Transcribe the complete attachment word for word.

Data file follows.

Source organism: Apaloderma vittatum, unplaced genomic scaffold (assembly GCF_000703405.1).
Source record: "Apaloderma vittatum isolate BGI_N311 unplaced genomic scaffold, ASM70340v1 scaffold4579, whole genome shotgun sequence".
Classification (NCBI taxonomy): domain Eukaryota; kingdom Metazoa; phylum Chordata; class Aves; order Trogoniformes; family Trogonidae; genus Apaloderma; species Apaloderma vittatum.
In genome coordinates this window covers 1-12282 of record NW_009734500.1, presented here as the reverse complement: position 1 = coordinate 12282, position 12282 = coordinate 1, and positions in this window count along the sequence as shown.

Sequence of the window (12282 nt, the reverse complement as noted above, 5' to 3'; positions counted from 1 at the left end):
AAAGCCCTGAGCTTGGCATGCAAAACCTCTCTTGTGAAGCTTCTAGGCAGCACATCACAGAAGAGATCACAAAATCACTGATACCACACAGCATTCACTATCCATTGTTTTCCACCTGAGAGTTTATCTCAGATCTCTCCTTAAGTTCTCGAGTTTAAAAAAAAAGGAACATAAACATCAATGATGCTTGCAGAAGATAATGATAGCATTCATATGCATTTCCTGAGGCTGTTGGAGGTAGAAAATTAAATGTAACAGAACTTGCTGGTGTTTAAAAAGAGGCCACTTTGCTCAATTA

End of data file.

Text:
Source organism: Apaloderma vittatum, unplaced genomic scaffold (assembly GCF_000703405.1).
Source record: "Apaloderma vittatum isolate BGI_N311 unplaced genomic scaffold, ASM70340v1 scaffold4579, whole genome shotgun sequence".
Classification (NCBI taxonomy): domain Eukaryota; kingdom Metazoa; phylum Chordata; class Aves; order Trogoniformes; family Trogonidae; genus Apaloderma; species Apaloderma vittatum.
In genome coordinates this window covers 1-12282 of record NW_009734500.1, presented here as the reverse complement: position 1 = coordinate 12282, position 12282 = coordinate 1, and positions in this window count along the sequence as shown.

Sequence of the window (12282 nt, the reverse complement as noted above, 5' to 3'; positions counted from 1 at the left end):
AAAGCCCTGAGCTTGGCATGCAAAACCTCTCTTGTGAAGCTTCTAGGCAGCACATCACAGAAGAGATCACAAAATCACTGATACCACACAGCATTCACTATCCATTGTTTTCCACCTGAGAGTTTATCTCAGATCTCTCCTTAAGTTCTCGAGTTTAAAAAAAAAGGAACATAAACATCAATGATGCTTGCAGAAGATAATGATAGCATTCATATGCATTTCCTGAGGCTGTTGGAGGTAGAAAATTAAATGTAACAGAACTTGCTGGTGTTTAAAAAGAGGCCACTTTGCTCAATTA